Some colleagues and I share an annual tradition. Every spring we go for a run together, but this one’s a bit different. It involves a 14-hour journey to one of the most beautiful parts of the UK. It’s open primarily to Her Majesty’s forces, both regular and reserves. And it’s one of the toughest races most of us will face all year.
It’s important to tell the story of the Commando Speed March because it’s a lesson in history and humility. It helps to remind us of the incredible sacrifices made by previous generations. It’s also an inspiration for anyone on their own fitness journey, showing what training, discipline and mental resilience can achieve.
The part of the country I’m talking about is the gorgeous Scottish Highlands. The last leg of our journey there takes in Loch Lomond, Rannoch Moor, the majesty of Glencoe and Ben Nevis. Sadly, our race doesn’t allow for much sightseeing. Instead, it means running with 36lbs (16.5kg) over seven miles in less than one hour. Along the way, it raises important funds for military veterans and their dependents.
Our route echoes the 1940s, when soldiers hoping to become commandos arrived at Spean Bridge railway station. Already weary from the journey, they’d load their bags onto trucks. In full kit with their heavy rifle, they were ordered to march to the training centre at Achnacarry Castle. If they didn’t get to ‘Castle Commando’ within an hour, they were sent back to their unit, ‘RTU’d’. It was a simple pass or fail.
In 1996, the charity event we now ‘enjoy’ was started by local resident Graeme Taylor, in memory of this arduous challenge and the men who gave it a go. In recent times, it’s attracted over 300 entrants a year, all of them focused on that magic one-hour deadline. The only way to do it is to run the whole way.
The start is savage, with a very steep climb just under a mile long. The sharp incline and switchback at halfway is very tricky. Through the gates, a final cheeky 200m climb and the finish is close. The winners are the team with the five fastest finishing times. But participation and giving your best is the spirit. As so often in life, getting started is more important than being the quickest.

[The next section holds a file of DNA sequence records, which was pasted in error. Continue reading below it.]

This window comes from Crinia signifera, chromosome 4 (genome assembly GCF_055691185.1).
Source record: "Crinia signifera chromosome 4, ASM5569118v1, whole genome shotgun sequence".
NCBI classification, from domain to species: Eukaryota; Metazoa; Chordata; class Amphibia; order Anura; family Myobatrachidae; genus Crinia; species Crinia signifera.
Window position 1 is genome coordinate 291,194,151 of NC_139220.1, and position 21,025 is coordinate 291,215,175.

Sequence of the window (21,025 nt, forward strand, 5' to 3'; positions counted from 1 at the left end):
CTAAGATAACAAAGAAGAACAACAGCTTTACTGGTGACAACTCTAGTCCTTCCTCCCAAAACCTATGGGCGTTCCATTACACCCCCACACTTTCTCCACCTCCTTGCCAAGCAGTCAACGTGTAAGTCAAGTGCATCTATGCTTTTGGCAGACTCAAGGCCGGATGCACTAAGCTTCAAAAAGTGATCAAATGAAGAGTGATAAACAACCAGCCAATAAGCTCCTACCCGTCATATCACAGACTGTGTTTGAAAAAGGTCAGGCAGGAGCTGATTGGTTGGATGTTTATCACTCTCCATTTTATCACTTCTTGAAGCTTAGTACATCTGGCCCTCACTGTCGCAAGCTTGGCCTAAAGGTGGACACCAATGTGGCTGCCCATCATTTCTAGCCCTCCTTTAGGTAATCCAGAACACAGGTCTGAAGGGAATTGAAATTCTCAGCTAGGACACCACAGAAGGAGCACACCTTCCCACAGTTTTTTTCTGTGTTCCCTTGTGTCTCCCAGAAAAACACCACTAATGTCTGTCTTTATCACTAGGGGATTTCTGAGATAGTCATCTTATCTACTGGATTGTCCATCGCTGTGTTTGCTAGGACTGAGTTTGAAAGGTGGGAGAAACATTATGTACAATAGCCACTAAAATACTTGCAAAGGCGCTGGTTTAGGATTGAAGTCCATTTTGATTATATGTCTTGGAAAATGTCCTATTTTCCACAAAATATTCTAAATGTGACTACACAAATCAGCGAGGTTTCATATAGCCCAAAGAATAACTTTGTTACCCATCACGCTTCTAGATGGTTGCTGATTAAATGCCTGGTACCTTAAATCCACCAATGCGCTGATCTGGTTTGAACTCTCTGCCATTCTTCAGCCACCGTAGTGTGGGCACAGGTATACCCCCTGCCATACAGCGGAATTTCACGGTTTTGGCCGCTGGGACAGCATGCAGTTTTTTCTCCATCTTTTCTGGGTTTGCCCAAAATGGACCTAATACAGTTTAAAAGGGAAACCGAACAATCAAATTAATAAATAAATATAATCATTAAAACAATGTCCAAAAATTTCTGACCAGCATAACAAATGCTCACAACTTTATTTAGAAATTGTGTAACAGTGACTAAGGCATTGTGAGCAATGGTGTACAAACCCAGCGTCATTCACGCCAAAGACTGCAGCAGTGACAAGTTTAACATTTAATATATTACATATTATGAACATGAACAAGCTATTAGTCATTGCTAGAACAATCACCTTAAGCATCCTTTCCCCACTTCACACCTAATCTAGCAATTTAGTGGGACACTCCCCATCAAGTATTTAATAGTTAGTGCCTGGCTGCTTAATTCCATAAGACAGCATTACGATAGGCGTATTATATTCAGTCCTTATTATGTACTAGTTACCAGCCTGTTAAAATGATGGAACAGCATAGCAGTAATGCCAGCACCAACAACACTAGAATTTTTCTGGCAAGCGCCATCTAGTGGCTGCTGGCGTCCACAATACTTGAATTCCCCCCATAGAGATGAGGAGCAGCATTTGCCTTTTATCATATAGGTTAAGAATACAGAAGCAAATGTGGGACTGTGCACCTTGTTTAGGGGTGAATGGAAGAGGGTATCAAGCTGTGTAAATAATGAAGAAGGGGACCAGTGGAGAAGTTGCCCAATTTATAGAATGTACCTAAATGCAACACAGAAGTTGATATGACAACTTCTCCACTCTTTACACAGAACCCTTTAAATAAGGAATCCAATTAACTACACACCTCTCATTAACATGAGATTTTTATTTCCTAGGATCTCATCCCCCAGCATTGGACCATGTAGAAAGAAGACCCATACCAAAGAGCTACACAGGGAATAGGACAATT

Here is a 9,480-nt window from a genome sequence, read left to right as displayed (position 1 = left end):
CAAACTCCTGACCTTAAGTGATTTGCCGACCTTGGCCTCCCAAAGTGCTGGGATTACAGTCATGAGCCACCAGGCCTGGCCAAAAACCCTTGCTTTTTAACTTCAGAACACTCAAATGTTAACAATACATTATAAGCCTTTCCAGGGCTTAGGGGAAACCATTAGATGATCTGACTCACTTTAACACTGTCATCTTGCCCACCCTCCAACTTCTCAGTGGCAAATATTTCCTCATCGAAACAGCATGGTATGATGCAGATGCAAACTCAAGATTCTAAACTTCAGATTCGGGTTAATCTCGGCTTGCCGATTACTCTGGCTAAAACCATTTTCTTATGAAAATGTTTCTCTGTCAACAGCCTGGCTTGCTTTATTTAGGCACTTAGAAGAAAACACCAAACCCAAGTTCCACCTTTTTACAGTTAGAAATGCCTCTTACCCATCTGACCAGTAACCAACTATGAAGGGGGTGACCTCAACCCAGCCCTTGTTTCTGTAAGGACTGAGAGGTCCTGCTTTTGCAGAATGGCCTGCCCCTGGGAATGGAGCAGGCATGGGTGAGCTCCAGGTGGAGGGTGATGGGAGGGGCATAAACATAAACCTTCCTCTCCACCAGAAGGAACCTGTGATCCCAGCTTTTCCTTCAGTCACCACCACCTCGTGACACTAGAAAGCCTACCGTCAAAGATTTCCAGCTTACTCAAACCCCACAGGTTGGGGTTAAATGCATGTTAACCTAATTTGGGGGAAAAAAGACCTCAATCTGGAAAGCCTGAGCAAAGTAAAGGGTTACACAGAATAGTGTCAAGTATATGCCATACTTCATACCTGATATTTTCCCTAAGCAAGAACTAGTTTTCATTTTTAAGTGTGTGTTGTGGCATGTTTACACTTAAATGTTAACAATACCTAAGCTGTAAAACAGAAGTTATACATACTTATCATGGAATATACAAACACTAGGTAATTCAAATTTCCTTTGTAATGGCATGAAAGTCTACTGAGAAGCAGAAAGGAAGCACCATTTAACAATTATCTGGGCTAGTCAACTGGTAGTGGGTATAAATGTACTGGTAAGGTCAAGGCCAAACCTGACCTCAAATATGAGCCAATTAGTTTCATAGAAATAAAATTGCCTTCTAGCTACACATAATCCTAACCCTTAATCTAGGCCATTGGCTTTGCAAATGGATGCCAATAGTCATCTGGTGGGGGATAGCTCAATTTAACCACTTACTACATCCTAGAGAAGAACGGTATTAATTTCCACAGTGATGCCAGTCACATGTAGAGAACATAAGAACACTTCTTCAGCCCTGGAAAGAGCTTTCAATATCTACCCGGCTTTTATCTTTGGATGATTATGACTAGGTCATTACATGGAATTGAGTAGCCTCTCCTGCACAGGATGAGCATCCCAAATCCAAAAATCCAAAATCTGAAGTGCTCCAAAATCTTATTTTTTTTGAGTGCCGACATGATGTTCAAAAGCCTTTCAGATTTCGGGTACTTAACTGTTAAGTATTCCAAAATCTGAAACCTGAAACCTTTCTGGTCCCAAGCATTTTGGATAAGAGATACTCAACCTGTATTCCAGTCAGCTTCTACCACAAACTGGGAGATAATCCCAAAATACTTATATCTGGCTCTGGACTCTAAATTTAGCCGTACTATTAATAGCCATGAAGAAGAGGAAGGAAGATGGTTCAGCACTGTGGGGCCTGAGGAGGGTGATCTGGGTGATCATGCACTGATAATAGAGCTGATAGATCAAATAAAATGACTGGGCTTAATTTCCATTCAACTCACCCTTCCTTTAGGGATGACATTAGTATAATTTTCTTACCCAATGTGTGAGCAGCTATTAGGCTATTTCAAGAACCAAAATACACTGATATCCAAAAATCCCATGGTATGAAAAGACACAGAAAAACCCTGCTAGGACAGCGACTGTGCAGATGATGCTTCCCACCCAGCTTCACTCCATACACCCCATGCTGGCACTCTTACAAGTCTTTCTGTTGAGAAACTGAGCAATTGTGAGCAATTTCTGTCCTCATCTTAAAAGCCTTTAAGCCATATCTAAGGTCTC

We are drawn back each year by the event’s past, as the story of these commandos comes from dark days. After the evacuation at Dunkirk in May 1940, Britain was alone and vulnerable. Invasion from Nazi Germany was a real threat, and new Prime Minister Winston Churchill knew this very well. His famous speech promised:
“We shall go on to the end. We shall fight in France, we shall fight on the seas and oceans, we shall fight with growing confidence and growing strength in the air, we shall defend our island, whatever the cost may be. We shall fight on the beaches, we shall fight on the landing grounds, we shall fight in the fields and in the streets, we shall fight in the hills; we shall never surrender.”
Against this backdrop, and calling on his own military background, Churchill founded a new fighting force. They were inspired by the Boer Kommandos that Britain had fought 40 years earlier. They would work in small groups, trained for quick, destructive raids against the enemy.
As the unit grew, training moved to Achnacarry in 1942. On running through the gates, soldiers would see a row of graves alongside the driveway. Each featured a short description – including rank, name, and cause of death. “He showed himself on the skyline”, said one. “He failed to take cover in an assault landing”, said another.
The regime was innovative and taught skills from demolition and boat handling to survival, escape and evasion. Lt Col Fairbairn and Major Sykes coached special techniques in unarmed combat. They had developed ‘defendu’ (gutter fighting) when policing Shanghai – then one of the most dangerous cities in the world. Their design for a new fighting knife became the commando symbol we recognise on uniforms today.
By the end of the war over 25,000 soldiers had passed through ‘Castle Commando’. They inspired the creation of the Parachute regiment, and the Long Range Desert Group (who became the SAS). During the 1940s, and in contravention of the Articles of War, those captured were denied prisoner-of-war status and executed without trial.
Born out of national weakness, this unique group went on to win heroic status. As Churchill said, “War is not won by evacuations, but there is a victory inside this deliverance which should be noted.” Even the defeat of Dunkirk led to a cutting-edge idea that helped the Allies to victory. It’s the same in our personal lives. Sometimes it takes a bad situation to find a solution we’ve been looking for.
The Commando Speed March isn’t open to the public. But you can still follow the original route on foot or by car, starting at the railway station. Don’t miss out the Spean Bridge Hotel, a ‘watering hole’ for commandos past and present. It houses a world-class collection of WWII commando memorabilia in a small museum.
Over a mile from Spean Bridge, on a prominent hill, stands the impressive Commando Memorial. It depicts three commandos facing Ben Nevis, overlooking the area where their training would have taken place. We always stop here during our trip, as an act of remembrance. The bronze memorial is dedicated to those original commandos of the Second World War. As we take in the fresh mountain air, we read the words on the plinth, ‘United We Conquer’.
To learn more about the commandos, and how to support our veterans:
This article is dedicated to former Squadron Sergeant Major WO2 Al Stewart 131 Commando RE, 1963-2019.